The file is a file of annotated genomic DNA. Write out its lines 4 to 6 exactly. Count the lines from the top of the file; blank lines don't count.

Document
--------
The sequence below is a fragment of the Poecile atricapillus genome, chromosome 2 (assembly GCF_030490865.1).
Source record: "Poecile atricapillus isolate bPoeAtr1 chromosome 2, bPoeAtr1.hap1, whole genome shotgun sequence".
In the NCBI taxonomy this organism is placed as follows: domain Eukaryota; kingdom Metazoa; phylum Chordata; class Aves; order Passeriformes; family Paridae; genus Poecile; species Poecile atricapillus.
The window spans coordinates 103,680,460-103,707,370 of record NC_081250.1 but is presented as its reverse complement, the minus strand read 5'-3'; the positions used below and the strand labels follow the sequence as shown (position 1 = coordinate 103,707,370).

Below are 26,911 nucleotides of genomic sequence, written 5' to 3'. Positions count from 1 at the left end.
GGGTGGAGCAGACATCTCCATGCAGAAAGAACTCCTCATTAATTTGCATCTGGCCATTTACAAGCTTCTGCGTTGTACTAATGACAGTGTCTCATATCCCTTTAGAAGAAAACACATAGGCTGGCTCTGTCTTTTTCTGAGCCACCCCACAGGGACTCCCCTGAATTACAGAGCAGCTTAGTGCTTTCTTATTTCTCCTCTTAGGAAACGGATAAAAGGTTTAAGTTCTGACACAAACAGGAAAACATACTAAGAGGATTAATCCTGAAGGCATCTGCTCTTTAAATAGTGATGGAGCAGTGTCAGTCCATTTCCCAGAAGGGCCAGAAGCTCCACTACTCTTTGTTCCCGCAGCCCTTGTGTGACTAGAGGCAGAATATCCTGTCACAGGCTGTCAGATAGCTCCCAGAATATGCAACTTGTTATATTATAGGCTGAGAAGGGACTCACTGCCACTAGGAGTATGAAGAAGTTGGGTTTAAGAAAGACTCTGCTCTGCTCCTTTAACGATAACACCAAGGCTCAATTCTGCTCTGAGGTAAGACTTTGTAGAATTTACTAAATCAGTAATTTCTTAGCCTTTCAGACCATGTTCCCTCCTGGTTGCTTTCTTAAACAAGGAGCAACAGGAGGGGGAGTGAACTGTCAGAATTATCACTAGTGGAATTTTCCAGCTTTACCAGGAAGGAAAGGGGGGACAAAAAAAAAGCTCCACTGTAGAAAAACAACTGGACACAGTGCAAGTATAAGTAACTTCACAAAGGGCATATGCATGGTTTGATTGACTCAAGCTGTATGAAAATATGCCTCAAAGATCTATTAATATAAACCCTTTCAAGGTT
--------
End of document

The window spans coordinates 103,680,460-103,707,370 of record NC_081250.1 but is presented as its reverse complement, the minus strand read 5'-3'; the positions used below and the strand labels follow the sequence as shown (position 1 = coordinate 103,707,370).

Below are 26,911 nucleotides of genomic sequence, written 5' to 3'. Positions count from 1 at the left end.
GGGTGGAGCAGACATCTCCATGCAGAAAGAACTCCTCATTAATTTGCATCTGGCCATTTACAAGCTTCTGCGTTGTACTAATGACAGTGTCTCATATCCCTTTAGAAGAAAACACATAGGCTGGCTCTGTCTTTTTCTGAGCCACCCCACAGGGACTCCCCTGAATTACAGAGCAGCTTAGTGCTTTCTTATTTCTCCTCTTAGGAAACGGATAAAAGGTTTAAGTTCTGACACAAACAGGAAAACATACTAAGAGGATTAATCCTGAAGGCATCTGCTCTTTAAATAGTGATGGAGCAGTGTCAGTCCATTTCCCAGAAGGGCCAGAAGCTCCACTACTCTTTGTTCCCGCAGCCCTTGTGTGACTAGAGGCAGAATATCCTGTCACAGGCTGTCAGATAGCTCCCAGAATATGCAACTTGTTATATTATAGGCTGAGAAGGGACTCACTGCCACTAGGAGTATGAAGAAGTTGGGTTTAAGAAAGACTCTGCTCTGCTCCTTTAACGATAACACCAAGGCTCAATTCTGCTCTGAGGTAAGACTTTGTAGAATTTACTAAATCAGTAATTTCTTAGCCTTTCAGACCATGTTCCCTCCTGGTTGCTTTCTTAAACAAGGAGCAACAGGAGGGGGAGTGAACTGTCAGAATTATCACTAGTGGAATTTTCCAGCTTTACCAGGAAGGAAAGGGGGGACAAAAAAAAAGCTCCACTGTAGAAAAACAACTGGACACAGTGCAAGTATAAGTAACTTCACAAAGGGCATATGCATGGTTTGATTGACTCAAGCTGTATGAAAATATGCCTCAAAGATCTATTAATATAAACCCTTTCAAGGTT